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Dilapidations: the ongoing battle between landlord and tenant



The turbulent economic climate has been a significant catalyst for the surge in dilapidation claims in recent years as lease lengths decrease. The tightening constraints on businesses also polarises the positions of landlord and tenant as each becomes increasingly aggressive in defending their stance when a landlord’s dilapidation claim arises at the end of a commercial lease.

Dilapidations are the items of disrepair that a tenant is obliged to rectify or remedy under the terms of the lease. If the lease ends and the tenant’s obligations remain outstanding, i.e. they have failed to repair the property to the standard required under the repairing covenants in the lease, a landlord is entitled to pursue a terminal dilapidations claim for damages. This can often place an onerous financial burden on the tenant as landlords are entitled to recover the reasonable costs of undertaking the works, typically set out in a Schedule of Dilapidations prepared by a surveyor, as well as loss of rent for the period that the repairs are undertaken. However there are a number of ways in which tenants might limit their liability for terminal dilapidations such as:

1. Carefully evaluate the terms before entering into a new lease to make sure the repairing covenants are not too onerous. For example an obligation ‘to keep in repair’ requires the tenant to first put the property into repair which could involve significant costs depending on its current state. This can be addressed by limiting the tenant’s repair obligations by reference to a Schedule of Condition.

2. Carry out regular maintenance during the term of the lease in order to minimise lease end expenditure.

3. Budget ahead of the lease end for any necessary repairs.

4. Carry out an assessment, before the lease ends, of any items of disrepair which the tenant is responsible for and carry out any repairs whilst still in occupation. This allows the tenant to retain control over the costs of the works; the tenant of course being more likely than the landlord to obtain and compare quotes from different contractors to secure the best deal. The tenant can also avoid liability for the landlord’s professional and legal fees in pursuing the claim and loss of rent whilst the landlord carries out the works.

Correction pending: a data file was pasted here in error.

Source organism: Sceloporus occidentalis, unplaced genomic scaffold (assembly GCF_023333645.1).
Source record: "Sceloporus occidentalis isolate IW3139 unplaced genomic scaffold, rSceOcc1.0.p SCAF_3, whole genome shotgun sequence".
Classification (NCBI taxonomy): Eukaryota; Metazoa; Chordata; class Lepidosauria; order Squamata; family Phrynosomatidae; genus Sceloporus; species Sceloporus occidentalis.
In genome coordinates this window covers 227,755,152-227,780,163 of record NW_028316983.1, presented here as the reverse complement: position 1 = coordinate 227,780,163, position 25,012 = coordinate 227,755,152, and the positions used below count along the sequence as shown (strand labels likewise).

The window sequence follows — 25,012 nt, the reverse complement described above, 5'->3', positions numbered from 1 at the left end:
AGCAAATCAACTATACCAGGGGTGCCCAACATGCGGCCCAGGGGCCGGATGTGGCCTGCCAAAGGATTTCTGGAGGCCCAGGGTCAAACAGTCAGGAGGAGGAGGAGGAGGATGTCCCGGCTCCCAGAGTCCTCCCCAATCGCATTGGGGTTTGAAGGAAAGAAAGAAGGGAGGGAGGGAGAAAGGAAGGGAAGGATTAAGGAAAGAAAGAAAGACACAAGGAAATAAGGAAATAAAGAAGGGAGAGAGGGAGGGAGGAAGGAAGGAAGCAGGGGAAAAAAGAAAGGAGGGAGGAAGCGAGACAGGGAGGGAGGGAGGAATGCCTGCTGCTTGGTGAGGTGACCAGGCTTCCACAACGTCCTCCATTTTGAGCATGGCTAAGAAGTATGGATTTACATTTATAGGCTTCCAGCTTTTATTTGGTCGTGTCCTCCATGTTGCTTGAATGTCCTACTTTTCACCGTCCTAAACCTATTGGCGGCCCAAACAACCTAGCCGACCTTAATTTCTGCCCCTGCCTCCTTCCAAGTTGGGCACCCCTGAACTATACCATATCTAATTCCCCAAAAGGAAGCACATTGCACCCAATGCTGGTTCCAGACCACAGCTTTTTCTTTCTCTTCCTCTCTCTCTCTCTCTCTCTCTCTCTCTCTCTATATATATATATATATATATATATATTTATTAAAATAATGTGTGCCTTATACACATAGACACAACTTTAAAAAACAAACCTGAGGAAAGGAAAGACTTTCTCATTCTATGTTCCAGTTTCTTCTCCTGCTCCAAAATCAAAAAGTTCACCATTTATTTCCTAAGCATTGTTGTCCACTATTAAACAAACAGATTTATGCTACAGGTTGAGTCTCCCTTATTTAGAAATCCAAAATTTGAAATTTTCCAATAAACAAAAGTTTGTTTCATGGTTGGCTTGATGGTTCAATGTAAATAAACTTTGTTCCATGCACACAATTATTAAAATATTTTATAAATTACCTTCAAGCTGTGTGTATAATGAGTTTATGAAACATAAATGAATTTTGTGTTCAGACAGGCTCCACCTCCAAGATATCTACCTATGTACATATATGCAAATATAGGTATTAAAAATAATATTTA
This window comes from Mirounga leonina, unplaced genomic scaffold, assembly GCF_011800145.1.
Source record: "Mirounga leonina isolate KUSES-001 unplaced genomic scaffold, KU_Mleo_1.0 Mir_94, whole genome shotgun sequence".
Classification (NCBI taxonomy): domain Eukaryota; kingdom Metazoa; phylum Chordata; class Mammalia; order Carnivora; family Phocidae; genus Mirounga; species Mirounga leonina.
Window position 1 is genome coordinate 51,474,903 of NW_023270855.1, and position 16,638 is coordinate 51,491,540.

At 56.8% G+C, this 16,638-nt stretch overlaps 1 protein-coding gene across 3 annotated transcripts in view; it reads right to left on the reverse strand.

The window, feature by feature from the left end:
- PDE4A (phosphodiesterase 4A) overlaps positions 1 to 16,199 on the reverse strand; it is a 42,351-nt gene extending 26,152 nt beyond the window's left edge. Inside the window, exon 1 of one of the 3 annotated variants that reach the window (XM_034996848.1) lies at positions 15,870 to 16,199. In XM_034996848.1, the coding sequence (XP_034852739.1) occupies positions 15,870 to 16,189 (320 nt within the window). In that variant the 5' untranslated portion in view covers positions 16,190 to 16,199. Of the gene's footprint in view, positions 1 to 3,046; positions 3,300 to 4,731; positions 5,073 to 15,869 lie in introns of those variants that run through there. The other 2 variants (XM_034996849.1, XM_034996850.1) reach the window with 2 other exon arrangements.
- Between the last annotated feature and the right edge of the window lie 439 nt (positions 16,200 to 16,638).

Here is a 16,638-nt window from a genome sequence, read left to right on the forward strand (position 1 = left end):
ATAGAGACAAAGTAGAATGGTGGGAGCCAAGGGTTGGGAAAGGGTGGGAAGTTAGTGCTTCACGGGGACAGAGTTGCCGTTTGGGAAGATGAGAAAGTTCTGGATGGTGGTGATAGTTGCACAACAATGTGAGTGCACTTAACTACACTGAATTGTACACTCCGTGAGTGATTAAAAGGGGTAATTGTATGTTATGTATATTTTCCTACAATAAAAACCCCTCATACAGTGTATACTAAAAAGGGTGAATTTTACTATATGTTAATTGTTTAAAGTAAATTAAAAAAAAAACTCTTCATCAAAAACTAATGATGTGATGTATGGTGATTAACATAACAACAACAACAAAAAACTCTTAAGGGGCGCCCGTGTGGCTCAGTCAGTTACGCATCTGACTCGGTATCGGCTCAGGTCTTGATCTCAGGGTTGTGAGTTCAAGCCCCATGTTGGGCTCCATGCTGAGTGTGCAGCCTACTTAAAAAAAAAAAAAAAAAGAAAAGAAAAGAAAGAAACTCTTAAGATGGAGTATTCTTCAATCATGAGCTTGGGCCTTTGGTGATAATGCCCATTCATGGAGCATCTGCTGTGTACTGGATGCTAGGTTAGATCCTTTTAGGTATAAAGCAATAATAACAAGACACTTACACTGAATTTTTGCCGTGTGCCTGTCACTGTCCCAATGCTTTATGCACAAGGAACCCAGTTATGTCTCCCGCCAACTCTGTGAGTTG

If a dilapidations claim arises nevertheless then there are a number of potential defences and limitations to such a claim. Under section 18(1) of the Landlord and Tenant Act 1927 the landlord cannot recover more than the amount by which the value of the property has been diminished by virtue of the dilapidations. In practice, this places a ceiling on damages for repair work that a landlord is entitled to. A landlord is also not permitted under section 18 (2) to recover damages for dilapidations if they intend to demolish or substantially alter the property at, or shortly after, the end of the lease.

The Court has also held that a landlord’s right to recover loss of rent is subject to a burden of proof. In cases where a landlord is unable to establish that the property would have been tenanted during the period of repair works, for example if demand for similar properties in the area is low, the landlord will be unable to recover loss of rent. The recent case of Sunlife Europe Properties Ltd v Tiger Aspect Holdings Ltd confirmed that, unless there is wording in the lease to the contrary, mechanical and electrical apparatus should be returned to the landlord in working condition and need not be replaced with new apparatus.

Whilst any repairing obligations, and consequently the value of any dilapidations claim, are heavily reliant on the facts of a case and the wording of the lease in question, it is important for tenants to be conscious of the protections that the law provides to limit their liability for dilapidation claims.

Equally, landlords need to be conscious of these limitations and take precautions to put them in the best position possible at the end of a lease. This is particularly important when granting a new lease and landlords should carefully consider how the terms of a new lease, such as the repair obligations imposed on the new tenant and the landlord’s right of access to carry out any remaining works, will affect any ongoing dilapidations claim against a previous tenant.

If you wish to discuss a potential dilapidations claim against a tenant, or need to defend such a claim against a landlord, please contact Sabina Haag on 01603 281163 who can provide expert advice.